New Yorkers usually have weekend homes in the Hamptons or Connecticut. Why did you choose Montreal? I grew up here, and I went to school here, so I consider it home. My sister also recently had a baby and asked me to be the godfather. I actually was looking at places in the Hamptons originally, and for what I spent here, I could have bought a one-room condo in Southampton. As a decorator, you want more space and more room to decorate. Paint me a picture of the neighborhood. At the turn of the 20th century, 90 percent of Canada’s wealth was concentrated in this square mile, which is called the Golden Square Mile, and there are these magnificent mansions at the foot of Mount Royal. A lot of them have unfortunately been abandoned or turned into apartment houses over the years. But they’re all still here, and the character of the neighborhood is charming, with old-growth trees and museums. When I studied architecture at McGill University, I lived up the street in a very small apartment, and I walked by this courtyard, Chelsea Place, every day for two years. I would look at the townhouses and say, “One day, I want to live here.” So it’s a dream come true? Yes, 22 years later. The houses are arranged in a big U shape around a beautiful courtyard. It was designed by Ernest Isbell Barott, an architect who modeled them after the London terrace houses in Belgravia, so they have a very English character.
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Mine is one of the inside corners, and it’s an interesting floor plan, not generic at all, which really appealed to me. Compared to your New York apartment, it has a deeper, darker color scheme. My apartment has some pretty bold colors too, but I consider this my winter house, because Montreal is so cold. And when you’re in a house in the winter, it’s nice to be enveloped by warmer, deeper tones. How do you keep it from being overwhelming? One of the most successful strategies is to paint a strong color on everything, from the baseboard and crown molding to the walls. In the living room, which is a rich, taupey beige, like the color of a brown paper bag, it works well because it’s not contrasted against a different trim color. It’s almost like a wood-paneled room, where all the elements are the same hue. So you can treat them as neutrals? Oh, absolutely. What is a neutral? It’s just something that’s not jarring. I want the colors to be dramatic but not overwhelming.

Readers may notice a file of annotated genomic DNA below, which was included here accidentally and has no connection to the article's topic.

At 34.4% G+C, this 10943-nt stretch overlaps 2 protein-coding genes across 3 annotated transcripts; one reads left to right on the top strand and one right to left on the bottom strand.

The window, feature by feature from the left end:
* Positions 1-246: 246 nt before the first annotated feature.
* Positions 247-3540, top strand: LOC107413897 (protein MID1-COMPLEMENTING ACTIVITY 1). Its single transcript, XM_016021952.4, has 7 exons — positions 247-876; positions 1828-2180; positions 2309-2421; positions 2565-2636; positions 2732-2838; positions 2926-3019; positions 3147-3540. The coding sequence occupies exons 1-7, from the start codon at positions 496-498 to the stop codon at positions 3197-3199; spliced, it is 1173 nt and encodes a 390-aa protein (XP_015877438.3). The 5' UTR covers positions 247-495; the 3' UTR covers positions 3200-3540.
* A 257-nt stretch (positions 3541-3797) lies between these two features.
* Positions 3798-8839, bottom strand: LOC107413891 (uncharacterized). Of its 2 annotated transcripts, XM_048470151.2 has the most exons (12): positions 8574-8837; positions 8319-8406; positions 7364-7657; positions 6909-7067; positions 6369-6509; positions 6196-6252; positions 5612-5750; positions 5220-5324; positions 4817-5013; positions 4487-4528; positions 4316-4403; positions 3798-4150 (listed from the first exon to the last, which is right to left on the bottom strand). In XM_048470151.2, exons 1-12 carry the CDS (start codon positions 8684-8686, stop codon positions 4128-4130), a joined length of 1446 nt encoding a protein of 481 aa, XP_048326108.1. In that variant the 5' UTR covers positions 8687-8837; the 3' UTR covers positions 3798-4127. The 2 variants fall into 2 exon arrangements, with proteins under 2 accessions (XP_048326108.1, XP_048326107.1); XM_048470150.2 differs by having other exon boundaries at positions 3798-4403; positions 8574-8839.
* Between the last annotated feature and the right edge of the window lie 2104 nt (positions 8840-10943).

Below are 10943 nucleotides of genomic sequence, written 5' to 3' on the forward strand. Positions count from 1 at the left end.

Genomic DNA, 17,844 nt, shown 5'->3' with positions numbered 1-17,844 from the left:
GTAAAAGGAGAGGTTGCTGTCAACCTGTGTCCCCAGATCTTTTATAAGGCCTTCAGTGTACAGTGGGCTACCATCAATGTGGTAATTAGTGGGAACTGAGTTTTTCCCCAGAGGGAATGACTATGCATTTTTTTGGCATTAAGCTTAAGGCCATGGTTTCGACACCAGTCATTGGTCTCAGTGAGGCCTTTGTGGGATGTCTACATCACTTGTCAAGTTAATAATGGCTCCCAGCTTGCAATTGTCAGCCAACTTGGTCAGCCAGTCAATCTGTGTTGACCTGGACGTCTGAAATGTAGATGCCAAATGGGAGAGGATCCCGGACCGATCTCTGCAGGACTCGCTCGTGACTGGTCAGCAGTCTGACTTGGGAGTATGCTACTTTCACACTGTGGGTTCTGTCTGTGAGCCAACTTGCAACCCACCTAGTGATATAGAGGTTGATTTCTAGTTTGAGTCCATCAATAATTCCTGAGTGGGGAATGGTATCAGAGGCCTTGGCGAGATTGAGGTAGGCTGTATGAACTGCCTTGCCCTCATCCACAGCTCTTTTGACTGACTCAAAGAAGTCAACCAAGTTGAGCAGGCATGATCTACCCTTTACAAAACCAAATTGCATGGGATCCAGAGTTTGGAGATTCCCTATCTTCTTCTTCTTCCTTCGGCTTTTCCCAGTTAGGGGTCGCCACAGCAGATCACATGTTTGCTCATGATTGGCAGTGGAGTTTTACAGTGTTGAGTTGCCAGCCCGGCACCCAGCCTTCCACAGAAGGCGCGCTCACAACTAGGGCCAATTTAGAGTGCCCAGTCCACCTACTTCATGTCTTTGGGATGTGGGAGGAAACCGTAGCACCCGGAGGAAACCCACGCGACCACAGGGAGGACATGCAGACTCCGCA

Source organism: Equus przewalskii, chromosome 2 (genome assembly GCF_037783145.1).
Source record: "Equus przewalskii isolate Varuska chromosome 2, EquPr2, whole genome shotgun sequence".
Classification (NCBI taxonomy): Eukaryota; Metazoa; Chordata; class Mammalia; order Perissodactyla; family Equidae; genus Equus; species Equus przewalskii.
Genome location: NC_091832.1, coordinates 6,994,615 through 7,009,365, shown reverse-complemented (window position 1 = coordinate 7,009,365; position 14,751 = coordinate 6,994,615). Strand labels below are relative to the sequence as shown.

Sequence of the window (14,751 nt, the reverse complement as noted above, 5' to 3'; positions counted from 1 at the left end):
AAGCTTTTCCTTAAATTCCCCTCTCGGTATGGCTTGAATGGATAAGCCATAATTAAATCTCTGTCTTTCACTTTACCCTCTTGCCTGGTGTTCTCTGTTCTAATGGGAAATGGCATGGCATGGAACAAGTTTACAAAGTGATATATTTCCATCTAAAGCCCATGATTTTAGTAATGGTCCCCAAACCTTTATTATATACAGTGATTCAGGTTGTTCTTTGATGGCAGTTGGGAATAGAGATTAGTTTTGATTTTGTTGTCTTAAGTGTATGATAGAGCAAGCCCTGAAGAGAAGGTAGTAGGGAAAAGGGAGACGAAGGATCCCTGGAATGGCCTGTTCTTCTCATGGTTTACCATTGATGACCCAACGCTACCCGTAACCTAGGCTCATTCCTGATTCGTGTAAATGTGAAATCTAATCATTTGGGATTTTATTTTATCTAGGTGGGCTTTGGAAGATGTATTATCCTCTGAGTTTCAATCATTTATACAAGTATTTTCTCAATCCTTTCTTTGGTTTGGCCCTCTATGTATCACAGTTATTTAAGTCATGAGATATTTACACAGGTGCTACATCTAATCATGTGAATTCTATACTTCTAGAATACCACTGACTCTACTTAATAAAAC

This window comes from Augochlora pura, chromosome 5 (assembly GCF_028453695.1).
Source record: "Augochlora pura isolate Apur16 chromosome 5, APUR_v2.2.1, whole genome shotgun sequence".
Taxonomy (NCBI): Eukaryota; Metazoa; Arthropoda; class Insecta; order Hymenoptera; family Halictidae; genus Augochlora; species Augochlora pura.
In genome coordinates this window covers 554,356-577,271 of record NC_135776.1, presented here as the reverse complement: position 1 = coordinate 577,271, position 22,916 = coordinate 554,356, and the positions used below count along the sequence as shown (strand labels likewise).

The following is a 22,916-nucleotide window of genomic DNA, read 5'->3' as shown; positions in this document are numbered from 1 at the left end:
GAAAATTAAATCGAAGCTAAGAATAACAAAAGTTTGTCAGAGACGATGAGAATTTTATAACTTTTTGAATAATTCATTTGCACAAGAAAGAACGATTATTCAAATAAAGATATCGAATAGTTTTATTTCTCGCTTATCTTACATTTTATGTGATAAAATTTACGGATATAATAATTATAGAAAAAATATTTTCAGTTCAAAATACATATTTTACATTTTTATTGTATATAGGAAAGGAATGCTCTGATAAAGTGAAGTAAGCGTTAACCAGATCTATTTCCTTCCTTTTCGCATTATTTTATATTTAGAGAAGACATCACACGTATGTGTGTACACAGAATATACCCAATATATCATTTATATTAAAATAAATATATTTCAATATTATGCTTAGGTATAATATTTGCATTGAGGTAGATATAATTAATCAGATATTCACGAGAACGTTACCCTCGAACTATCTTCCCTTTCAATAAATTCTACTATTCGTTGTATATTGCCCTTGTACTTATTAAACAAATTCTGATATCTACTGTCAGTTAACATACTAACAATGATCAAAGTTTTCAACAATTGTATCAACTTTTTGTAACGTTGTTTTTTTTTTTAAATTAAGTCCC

Everyone always wants white walls, but I think white makes it much harder to design a successful room, because the palette is so stark. For me, white is jarring. Did you have a lot of the furniture already, or did you shop specifically for this house? All the new upholstery was custom made, and I shopped for the rest of it in New York and at the Paris f lea markets. The one thing I already had was the coffee table in the living room by Philip and Kelvin LaVerne, which is a terrific piece I found at an estate sale in New Jersey months before I even bought the house. Did you buy anything in Montreal? It was very hard, because Montreal doesn’t have the kinds of antiques shops you would expect. Everything is a little more traditional. But I did find the extraordinary chandelier over the dining table here. I was walking up Boulevard Saint-Laurent after Christmas two years ago and saw this fabulous wooden lantern in the window of a shop called Phil’z. I had to have it. You placed a very sleek chrome-and-glass dining table below that lantern. That really gives the room some edge. One of my assistants criticized me for putting a chrome piece in a warm-toned, deeply colored room. You’d maybe expect a brass table base. But I told her that’s exactly the reason to do it. In all of my rooms, I like to have something I call the foreign element – a piece no one else would think of using. I also pushed the dining table to one side, because I wanted to keep the view to the fireplace clear from the foyer. It’s a little unusual, but that makes it interesting. You could say the same about the animal carpet on the stairs. It’s an antelope-patterned carpet from Stark, and it’s my all-time favorite, but I have a hard time selling it to clients. It’s an homage to a hunting lodge. I mean, here I am in Canada!
In the living room, walls and moldings are painted in a warm beige, Benjamin Moore’s Rattan, to create a lustrous, cocooning environment.